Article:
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Perfect cure

Jon Maletz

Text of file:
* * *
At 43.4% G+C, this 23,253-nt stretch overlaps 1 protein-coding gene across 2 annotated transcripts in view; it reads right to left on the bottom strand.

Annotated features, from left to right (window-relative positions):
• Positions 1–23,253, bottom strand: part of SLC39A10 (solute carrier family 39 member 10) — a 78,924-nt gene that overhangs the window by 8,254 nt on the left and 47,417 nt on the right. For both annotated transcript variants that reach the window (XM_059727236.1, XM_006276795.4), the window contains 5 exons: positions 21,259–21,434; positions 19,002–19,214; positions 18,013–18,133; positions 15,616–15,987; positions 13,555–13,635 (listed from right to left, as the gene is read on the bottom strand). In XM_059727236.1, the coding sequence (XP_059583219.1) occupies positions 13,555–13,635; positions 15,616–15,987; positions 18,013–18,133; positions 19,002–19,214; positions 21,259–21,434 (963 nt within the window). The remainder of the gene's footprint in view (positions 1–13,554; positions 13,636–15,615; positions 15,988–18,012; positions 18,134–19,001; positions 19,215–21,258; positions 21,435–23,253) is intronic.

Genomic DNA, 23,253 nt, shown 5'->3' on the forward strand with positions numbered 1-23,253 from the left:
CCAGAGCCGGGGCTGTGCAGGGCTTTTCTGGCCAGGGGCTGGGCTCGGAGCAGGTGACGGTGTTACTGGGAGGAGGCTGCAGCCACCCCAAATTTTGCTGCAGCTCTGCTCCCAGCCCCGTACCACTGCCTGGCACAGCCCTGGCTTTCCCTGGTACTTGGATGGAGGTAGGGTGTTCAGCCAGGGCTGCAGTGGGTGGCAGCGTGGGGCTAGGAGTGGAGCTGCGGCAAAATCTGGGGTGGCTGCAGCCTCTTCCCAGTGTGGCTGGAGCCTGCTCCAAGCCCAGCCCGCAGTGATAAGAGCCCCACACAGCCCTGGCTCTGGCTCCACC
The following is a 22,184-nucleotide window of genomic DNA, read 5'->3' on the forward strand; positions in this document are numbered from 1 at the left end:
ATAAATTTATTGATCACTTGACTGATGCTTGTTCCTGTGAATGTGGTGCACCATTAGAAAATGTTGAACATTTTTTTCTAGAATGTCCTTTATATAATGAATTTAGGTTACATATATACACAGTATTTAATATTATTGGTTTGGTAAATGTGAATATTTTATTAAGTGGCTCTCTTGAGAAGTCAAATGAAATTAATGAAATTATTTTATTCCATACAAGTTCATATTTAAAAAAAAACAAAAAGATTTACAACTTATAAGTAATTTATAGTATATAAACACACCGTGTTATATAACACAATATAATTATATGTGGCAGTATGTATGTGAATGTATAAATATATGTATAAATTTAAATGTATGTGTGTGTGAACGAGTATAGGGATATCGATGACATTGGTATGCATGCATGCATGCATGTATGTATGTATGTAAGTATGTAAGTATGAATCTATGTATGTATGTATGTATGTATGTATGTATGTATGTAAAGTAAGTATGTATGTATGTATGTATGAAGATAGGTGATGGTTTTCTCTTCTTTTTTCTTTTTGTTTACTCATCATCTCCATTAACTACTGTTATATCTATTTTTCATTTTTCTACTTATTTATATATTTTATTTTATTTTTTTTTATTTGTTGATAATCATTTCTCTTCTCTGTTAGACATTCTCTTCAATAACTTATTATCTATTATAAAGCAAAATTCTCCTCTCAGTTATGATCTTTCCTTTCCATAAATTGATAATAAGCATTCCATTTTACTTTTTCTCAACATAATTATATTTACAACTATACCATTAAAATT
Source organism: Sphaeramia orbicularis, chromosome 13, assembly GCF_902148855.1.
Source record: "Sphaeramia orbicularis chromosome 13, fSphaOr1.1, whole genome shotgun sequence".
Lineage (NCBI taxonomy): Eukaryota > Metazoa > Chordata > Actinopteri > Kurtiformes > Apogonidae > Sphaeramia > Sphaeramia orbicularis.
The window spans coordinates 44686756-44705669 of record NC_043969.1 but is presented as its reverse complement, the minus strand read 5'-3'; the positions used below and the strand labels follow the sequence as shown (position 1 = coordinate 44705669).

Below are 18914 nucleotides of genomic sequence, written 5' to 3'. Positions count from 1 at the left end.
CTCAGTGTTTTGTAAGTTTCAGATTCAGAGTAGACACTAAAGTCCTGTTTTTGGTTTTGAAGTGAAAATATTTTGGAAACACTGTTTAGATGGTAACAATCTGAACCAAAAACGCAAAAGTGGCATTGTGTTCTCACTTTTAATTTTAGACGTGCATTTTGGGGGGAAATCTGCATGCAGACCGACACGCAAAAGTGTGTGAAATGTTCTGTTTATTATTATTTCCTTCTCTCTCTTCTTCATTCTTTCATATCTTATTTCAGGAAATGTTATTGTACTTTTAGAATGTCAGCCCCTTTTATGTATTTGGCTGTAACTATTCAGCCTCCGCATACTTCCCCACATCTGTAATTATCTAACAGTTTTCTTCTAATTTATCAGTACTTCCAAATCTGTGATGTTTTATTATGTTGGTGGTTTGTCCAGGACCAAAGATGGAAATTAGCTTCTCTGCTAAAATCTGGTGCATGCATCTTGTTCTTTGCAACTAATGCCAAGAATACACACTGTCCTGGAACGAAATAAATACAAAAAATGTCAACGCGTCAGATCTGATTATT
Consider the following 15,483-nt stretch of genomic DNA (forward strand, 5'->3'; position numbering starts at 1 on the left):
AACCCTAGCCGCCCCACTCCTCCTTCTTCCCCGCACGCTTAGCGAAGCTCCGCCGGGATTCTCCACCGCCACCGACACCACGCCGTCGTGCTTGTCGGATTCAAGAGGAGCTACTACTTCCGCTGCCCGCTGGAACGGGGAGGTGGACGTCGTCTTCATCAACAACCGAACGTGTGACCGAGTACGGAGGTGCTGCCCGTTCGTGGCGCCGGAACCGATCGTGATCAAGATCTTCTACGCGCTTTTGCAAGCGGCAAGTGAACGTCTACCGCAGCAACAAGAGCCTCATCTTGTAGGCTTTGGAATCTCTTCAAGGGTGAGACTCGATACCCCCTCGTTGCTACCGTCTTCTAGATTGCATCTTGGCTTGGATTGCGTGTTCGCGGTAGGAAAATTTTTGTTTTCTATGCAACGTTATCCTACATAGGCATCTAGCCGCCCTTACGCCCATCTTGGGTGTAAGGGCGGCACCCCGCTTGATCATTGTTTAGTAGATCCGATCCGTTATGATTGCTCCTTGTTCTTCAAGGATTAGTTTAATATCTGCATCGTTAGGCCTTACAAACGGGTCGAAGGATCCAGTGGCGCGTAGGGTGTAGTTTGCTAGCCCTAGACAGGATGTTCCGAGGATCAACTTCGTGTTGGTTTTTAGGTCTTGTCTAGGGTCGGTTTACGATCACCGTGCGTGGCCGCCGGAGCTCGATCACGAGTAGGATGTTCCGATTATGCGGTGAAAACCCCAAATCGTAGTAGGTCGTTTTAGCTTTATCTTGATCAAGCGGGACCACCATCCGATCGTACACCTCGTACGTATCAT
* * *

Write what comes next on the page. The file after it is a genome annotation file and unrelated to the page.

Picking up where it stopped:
My two friends’ first ski trip to Colorado may not have started as planned.One game of pool on Sunday at Cooper Street turned into more than 10. One pitcher turned into … well, a few too many to count. I was surprised to find out it is possible to spend nine hours in one bar.Needless to say, the morning did not start as early or smoothly as anticipated. Kyle stumbled in at 7:45 a.m. I’m not exactly sure where he went, but I hope, for his sake, it doesn’t become a Sunday ritual. The story did make for good chairlift conversation, however. Don – struggling through a bout with nausea – swallowed each gulp of water cautiously. I told him it could be the altitude. It wasn’t.A few dry heaves and inappropriate comments later, we were on the bus for Highlands. Don joked that the hardest part of his day wouldn’t be the skiing, but completing the ride without getting sick. I watched him take agonizingly deep breaths, and roll his bloodshot eyes each time the bus driver hit his brakes; it must’ve been the longest five minutes of his life. I laughed the entire way, and offered up my standing spot near the back stairwell – it was closest to the garbage can. Donnie was out of his element.Once we clipped in and lowered the bar on the Exhibition chair, however, we found the antidote for everything that ailed us. I had taken that ride many times before. I carved solitary turns down the majority of the mountain’s trails. But on this day, amidst penetrating sunshine and the sound of my friends’ laughter on each run, I felt like I was experiencing my favorite ski spot for the first time.For six months, phone conversations had ultimately resulted in ski reports and spring break plans. It took only a moment for the days of planning and the anticipation to come to fruition. And the only thing all three of us felt in our stomachs were butterflies.We have four more days together on the slopes. And, according to words written on a white board at the base of the Loge Peak chair, fresh snow is on the way.I’m hopeful Kyle will be home in time for us to get a spot near the front of the gondola line.Avalanche reportThe backcountry avalanche danger in the Roaring Fork Valley is moderate.Beware of NW-N-NE aspects above treeline; below treeline, watch sunnier aspects, especially southwest, midday to afternoon. Some major factors in assessing avalanche terrain include slope angle, aspect and elevation. Our current conditions illustrate how important it is to keep these factors in mind. Avalanche danger details provided by the Roaring Fork Avalanche Center. For more information, visit http://www.rfavalanche.org. For conditions around the state, call the Colorado Avalanche Information Center at 920-1664 or visit geosurvey.state.co.us/avalanche.


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